They then con the victim into revealing their PIN and credit or debit card details. Sadly, the most common victims of courier fraud are the elderly.

Examples of courier fraud include:
A scammer calls you, claiming to be from your bank or a police officer. They tell you either that:
•       a fraudulent payment has been spotted on your card that needs sorting out
•       someone has been arrested using your details and cards
You may be asked to call your bank using the phone number on the back of your card.
This convinces you that the call is genuine.
But the scammer has kept the line open at their end, so when you make the call, you're unknowingly connected straight back to them or their friends.

They’ll either ask you for your PIN or ask you to key it into your phone. No bank or other legitimate service will ever ask you for your PIN.

The scammer then sends a courier or taxi to pick up the card from your home. Even the driver may not know they’re being used as part of the scam.

Once the scammer has both your card and PIN they can spend your money.
 A different version of this scam is where you’re contacted and told there’s a corrupt member of staff at your bank, post office or bureau de change and the police need your help to identify them.

They ask you to withdraw a large sum of your money, which the police or bank will mark, then put back into the banking system. They say this will help them identify the corrupt person. Once you hand the cash over, the scammers simply take it.

Another example is when a fake police officer phones or approaches you and asks you to buy an expensive watch or other high-value item, to try to find out if counterfeit goods are being sold.

Once you’ve bought the item, the scammer tells you to hand it to a taxi driver for transfer to the police. The expensive item is, of course, taken instead to the scammer’s partner.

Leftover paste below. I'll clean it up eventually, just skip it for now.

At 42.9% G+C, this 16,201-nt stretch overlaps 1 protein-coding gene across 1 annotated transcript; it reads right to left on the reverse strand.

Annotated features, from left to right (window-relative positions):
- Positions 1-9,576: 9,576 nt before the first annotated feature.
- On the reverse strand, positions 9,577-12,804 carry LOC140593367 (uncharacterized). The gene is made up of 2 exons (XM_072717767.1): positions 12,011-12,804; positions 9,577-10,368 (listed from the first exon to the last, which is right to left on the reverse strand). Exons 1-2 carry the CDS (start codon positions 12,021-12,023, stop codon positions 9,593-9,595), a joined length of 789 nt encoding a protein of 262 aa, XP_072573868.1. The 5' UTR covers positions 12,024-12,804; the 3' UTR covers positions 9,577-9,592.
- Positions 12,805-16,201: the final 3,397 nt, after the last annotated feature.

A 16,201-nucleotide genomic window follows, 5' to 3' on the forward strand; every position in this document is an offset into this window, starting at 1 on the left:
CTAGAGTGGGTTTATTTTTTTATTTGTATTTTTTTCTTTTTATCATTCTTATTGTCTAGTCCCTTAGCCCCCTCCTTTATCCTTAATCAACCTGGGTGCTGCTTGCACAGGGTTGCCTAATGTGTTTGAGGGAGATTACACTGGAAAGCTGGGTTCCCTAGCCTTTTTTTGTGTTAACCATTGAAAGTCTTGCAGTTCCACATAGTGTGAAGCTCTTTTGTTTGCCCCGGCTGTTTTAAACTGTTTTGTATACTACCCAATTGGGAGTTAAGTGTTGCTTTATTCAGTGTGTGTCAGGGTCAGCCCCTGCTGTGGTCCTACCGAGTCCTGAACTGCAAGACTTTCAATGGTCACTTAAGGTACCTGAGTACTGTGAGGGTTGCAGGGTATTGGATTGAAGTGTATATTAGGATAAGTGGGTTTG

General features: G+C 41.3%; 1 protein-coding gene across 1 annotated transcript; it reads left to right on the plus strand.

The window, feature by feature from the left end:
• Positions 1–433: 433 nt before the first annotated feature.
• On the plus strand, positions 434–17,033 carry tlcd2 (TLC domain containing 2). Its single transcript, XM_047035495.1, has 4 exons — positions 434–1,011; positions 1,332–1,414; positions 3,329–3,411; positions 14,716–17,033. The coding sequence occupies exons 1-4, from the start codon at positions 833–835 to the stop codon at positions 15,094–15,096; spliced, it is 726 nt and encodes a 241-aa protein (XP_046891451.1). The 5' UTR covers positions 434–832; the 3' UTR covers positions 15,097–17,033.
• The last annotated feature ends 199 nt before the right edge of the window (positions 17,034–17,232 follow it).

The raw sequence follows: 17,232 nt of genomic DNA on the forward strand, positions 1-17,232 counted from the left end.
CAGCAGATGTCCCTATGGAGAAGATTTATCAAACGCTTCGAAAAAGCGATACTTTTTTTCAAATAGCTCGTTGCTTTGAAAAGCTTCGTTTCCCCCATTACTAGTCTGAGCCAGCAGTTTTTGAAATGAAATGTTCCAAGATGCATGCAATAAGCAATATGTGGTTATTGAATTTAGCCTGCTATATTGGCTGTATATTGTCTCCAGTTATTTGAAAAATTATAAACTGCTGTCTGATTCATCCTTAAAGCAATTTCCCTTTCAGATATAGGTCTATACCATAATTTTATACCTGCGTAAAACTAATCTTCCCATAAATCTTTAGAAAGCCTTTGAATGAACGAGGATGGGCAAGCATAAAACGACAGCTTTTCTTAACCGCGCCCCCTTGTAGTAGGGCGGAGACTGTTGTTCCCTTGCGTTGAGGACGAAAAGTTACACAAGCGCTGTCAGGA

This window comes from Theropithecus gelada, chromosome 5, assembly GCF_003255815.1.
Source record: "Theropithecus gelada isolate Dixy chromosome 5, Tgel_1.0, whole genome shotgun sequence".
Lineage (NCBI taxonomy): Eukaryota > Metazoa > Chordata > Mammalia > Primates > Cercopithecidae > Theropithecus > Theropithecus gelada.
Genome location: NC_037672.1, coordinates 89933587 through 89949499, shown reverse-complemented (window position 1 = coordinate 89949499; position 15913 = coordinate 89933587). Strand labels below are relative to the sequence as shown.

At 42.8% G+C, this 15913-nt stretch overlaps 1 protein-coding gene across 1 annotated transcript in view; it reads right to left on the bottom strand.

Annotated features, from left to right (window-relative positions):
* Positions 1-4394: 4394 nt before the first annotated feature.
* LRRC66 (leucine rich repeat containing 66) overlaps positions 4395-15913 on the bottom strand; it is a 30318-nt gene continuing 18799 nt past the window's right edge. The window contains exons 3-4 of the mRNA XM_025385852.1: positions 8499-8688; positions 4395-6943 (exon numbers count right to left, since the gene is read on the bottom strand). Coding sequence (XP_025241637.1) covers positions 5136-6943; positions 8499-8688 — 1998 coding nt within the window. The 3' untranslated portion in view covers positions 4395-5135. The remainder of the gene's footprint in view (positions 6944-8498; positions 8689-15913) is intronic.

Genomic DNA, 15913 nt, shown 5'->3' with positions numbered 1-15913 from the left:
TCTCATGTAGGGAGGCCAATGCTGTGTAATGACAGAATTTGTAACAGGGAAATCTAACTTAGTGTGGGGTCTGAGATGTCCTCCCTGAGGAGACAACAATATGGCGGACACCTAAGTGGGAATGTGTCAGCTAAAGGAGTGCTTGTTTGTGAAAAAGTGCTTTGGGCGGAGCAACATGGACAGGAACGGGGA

The latest variation is where the scammer contacts you and says your bank account has been taken over and you need to transfer all the funds into a ‘safe account’. Of course, the new account is operated by the scammers, who then steal the funds.

Protect yourself
Behind all of the clever tricks and ever-changing narratives, there are a few basic recurring elements that are common across many frauds, including courier fraud. 

Here’s what you need to remember:
Your bank or the police will never…
•       call and ask you for your full PIN or full banking password
•       Ask you to withdraw money to hand over to them.
•       Ask you to transfer money out of your account.
It pays to stop and think anytime you receive a request for personal or financial information.
Remember, if you feel uncomfortable or unsure about what you’re being asked to do, never hesitate to contact your bank or financial service provider directly, using a number you trust, such as the one listed on your bank statements or on the back of your card.

Alternatively, check your actions with a trusted friend or family member and get their advice on whether you should go through with any action relating to your finances.


 How to report it
Report via Action Fraud,
either online www.actionfraud.police.uk  or call 0300 123 2040.
If you’ve given your bank details over the phone or handed your card to a courier, call your bank straight away to cancel the card.

Courier fraud affects some of the most vulnerable members of our communities and we would really appreciate your support with helping the campaign reach as wide an audience as possible.

 To that end, please find the attached “little book of big Scams” and the following link to our video on “impersonation scams”

 https://youtu.be/fy-RSQfwLDw
 More of our videos and leaflets can be found at www.met.police.uk/littlemedia

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Okay I think that's enough from me for now! 
Remember - it is a LOVELY area - and if we could start saying 'Mornin'' you never know what you might see, hear or learn!
Have a good week - at least it's stopped raining...for now!
Nicola
Nicola Duffey